According to a new study, people suffering from HIV tend to spend more time in therapy to manage the chronic condition. The study was published in journal AIDS. Speaking about the issue, Dr. Ira Wilson, corresponding author of the new study in AIDS and chair of Health Services Policy and Practice Department in the Brown University School of Public Health, said, “This represents a lot of people who are not dying and not infecting other. These differences represent tremendous, very real benefit.”
The research racked Medicaid claims to measure medication persistence among 43,598 HIV patients in 14 states over the decade. Persistence refers to the time from starting treatment to discontinuing it. The study also compared those rates to persistence with medications for other chronic conditions among hundreds of thousands more patients without HIV-infection.
In 2001-2003, half of patients stopped taking HIV medications 23 months after starting them, but by 2004-2006 the median of persistence reached 35 months. In the final study period, 2007-2010, more than half the patients were still taking the medications by the study’s end, so the median had not even been reached.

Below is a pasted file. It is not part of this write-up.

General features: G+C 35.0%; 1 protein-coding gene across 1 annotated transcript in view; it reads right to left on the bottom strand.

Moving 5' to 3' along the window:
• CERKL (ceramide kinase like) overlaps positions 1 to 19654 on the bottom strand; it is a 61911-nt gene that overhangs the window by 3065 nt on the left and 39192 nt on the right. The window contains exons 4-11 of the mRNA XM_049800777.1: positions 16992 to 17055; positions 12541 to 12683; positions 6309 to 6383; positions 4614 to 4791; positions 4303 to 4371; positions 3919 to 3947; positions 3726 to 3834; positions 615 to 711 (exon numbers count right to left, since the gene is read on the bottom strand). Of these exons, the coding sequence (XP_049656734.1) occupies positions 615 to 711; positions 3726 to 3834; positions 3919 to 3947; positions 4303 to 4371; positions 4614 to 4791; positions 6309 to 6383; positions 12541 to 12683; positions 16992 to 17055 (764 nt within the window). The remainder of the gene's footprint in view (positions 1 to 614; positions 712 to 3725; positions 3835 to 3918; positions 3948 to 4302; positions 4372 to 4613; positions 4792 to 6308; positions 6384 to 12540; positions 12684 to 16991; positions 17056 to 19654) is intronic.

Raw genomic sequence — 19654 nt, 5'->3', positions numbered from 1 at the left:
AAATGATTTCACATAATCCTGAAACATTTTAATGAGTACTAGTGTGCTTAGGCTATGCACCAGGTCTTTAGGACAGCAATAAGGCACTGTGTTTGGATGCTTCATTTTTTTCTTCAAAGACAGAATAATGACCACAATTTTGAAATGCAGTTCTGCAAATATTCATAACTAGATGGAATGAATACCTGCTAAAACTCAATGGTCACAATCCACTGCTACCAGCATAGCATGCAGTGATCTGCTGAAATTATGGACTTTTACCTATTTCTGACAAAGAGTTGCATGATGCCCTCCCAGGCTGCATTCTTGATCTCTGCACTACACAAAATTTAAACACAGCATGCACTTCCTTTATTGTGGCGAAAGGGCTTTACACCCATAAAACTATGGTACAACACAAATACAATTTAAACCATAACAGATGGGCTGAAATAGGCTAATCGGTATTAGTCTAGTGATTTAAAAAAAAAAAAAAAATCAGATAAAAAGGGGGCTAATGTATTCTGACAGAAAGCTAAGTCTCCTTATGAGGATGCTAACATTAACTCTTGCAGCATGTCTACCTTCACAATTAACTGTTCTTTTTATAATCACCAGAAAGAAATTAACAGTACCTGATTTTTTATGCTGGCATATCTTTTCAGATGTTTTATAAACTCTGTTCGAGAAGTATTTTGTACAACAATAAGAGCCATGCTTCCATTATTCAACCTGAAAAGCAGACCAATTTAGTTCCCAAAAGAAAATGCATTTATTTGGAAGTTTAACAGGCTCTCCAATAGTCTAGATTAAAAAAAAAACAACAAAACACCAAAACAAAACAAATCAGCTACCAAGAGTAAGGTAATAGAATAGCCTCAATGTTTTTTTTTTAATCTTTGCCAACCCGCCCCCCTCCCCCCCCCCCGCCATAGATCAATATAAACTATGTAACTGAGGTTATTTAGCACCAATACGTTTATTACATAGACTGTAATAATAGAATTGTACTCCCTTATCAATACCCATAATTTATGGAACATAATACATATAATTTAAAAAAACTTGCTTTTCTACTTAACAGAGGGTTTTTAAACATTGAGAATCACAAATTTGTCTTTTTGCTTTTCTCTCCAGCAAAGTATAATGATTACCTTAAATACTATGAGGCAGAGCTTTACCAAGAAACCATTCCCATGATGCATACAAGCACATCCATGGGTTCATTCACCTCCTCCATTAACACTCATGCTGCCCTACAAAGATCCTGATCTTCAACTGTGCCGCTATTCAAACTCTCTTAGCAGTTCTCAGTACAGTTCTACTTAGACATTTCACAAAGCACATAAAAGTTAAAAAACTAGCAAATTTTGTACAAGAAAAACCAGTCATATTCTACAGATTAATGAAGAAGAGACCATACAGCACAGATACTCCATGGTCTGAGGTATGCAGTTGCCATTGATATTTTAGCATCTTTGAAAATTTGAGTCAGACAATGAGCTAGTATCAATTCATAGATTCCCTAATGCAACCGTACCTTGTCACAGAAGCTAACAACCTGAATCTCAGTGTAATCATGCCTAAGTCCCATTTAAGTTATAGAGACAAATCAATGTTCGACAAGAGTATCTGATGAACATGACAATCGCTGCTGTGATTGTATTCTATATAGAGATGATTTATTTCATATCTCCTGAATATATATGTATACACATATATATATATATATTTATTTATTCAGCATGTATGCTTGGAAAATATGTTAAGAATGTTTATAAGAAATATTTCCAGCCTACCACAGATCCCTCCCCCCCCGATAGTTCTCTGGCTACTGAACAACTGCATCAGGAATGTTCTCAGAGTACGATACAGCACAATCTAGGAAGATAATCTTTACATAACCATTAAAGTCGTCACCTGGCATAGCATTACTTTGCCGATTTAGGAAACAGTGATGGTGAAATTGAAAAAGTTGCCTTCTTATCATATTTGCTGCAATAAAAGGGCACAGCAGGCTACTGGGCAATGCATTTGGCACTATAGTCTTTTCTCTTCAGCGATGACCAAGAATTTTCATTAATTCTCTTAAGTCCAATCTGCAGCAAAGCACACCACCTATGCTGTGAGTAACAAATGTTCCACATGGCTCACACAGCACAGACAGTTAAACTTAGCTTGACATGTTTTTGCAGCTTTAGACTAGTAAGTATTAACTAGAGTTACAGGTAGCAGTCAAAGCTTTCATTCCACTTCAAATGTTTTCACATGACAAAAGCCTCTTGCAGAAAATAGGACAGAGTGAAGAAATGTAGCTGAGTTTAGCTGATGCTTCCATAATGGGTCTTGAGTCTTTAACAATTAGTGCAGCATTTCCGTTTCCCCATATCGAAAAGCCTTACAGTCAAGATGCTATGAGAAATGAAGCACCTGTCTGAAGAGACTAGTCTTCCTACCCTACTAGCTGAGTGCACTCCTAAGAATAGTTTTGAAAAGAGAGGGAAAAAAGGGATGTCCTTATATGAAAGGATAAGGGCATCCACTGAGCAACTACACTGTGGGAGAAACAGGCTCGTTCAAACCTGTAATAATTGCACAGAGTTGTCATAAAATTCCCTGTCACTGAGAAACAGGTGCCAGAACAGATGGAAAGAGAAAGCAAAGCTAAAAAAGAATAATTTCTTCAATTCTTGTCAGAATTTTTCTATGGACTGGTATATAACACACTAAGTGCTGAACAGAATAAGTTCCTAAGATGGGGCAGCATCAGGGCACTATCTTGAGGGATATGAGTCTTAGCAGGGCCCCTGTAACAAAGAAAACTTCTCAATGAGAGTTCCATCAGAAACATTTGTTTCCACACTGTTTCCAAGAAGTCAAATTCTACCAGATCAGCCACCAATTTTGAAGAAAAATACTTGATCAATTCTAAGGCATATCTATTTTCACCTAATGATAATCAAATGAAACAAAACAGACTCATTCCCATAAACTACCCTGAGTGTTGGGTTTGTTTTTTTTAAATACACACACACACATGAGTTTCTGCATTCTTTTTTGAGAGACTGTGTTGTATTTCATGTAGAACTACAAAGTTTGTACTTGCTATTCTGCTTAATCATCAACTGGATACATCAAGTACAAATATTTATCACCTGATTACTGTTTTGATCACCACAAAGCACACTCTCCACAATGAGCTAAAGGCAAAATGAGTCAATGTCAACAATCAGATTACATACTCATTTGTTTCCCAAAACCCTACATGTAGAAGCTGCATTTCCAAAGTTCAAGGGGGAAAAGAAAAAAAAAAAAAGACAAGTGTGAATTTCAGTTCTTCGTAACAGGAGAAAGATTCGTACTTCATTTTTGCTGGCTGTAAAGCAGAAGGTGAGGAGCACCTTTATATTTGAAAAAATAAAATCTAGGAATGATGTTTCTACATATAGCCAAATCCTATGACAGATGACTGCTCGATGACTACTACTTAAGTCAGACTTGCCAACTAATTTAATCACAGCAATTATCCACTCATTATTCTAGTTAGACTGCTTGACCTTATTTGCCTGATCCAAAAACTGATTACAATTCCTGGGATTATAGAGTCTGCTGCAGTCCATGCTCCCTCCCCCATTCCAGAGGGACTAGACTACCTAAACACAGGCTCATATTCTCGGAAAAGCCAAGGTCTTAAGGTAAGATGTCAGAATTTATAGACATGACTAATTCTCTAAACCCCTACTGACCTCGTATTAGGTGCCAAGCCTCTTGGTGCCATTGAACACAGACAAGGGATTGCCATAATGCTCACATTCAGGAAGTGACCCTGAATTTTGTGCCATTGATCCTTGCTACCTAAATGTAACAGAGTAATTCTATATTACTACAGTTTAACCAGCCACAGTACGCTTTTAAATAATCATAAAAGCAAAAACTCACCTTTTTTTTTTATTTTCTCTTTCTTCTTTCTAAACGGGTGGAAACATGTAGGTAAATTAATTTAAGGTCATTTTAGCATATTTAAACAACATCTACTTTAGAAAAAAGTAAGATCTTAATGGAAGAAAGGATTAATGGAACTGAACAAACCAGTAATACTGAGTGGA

Statistical analysis that adjusted for possible confounding factors confirmed that the last group of patients had a reduced risk of discontinuing their medications compared to patients at the beginning of the decade. A few other studies have shown a similar trend, but they have been based on data from advanced, individual clinics, Wilson said. This study is the first to show progress among a broad-based, low-income population.
Study’s lead author Bora Youn and Wilson agreed that while results showing strong increases in treatment persistence over a decade were encouraging, they acknowledged that it’s still a major problem that so many people apparently discontinue HIV medications after a few years.